What Is The Stepparent Adoption Process In Nebraska?



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To adopt your stepchild in Nebraska, there are some requirements that must be met before you can start the process.


Fortunately, there are pretty simple and are as follows:


Step one: Be married to your spouse for at least 6 months


Before you can start the stepparent adoption process in Nebraska, you must be married to your spouse for at least 6 months. This means that if you are engaged, you cannot start the process. The same is true if you are still dating.

The 6 month is not a legal requirement. It’s more of a preference that courts have when it comes to a stepparent adoption. So although the law doesn’t require you to be married for 6 months, it’s recommended that you meet the 6 month mark before starting the stepparent adoption process.


Step two: the child must have lived with the stepparent for a least 6 months


This is really important as the law wants to ensure that the stepparent has built a relationship with the child. Since a stepparent adoption terminates one biological parent’s rights and puts someone else in that place, the law wants to ensure that the person filling up this place actually has a relationship with the child and wants to be their legal parent.


Step three: The absent biological parent must be notified about the adoption


A lot of times, the scariest part of the process is notifying the absent biological parent of the adoption. This is required by law and cannot be skipped.

Notifying the other parent usually includes mailing them a notice to their address. If they cannot be located after diligent search, notice can also be served in a newspaper in the city where they currently reside or in the city where they were last known to currently reside.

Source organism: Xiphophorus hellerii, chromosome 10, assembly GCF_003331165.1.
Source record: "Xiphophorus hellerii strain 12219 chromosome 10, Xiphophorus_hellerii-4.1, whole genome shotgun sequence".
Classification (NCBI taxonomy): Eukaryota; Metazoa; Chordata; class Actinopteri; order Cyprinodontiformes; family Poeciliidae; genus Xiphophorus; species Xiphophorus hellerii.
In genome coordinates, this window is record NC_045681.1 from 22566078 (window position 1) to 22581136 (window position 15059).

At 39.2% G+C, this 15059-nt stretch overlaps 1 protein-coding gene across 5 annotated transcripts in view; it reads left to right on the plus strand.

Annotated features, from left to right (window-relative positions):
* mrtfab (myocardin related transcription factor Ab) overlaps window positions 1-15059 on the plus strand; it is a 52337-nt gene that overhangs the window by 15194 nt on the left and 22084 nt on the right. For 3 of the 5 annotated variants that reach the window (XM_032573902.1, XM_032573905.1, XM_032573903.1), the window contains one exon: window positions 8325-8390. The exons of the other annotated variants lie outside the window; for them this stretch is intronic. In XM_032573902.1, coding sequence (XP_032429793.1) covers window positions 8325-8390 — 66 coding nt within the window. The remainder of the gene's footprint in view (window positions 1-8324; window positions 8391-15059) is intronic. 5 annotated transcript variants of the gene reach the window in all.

Step four: the absent biological parent must agree (sometimes) to the adoption


This step deserves its own separate blog, but in a nutshell, the absent biological parent must usually agree to the stepparent adoption unless an exception applies to him/her, such as legal abandonment.


It’s always best to have the absent biological parent’s agreement than not.

If the absent parent will not agree to the adoption, the biggest exception to needing their agreement is if you can prove that he/she has abandoned the minor child for at least 6 months before the adoption is filed with the court. If you can prove this, typically, the stepparent adoption can move forward without his/her agreement.


By following steps 1 and 2, you will be ready for your stepparent adoption in no time. Once you hire and adoption attorney to start the process, you will be ready for steps 3 and 4!

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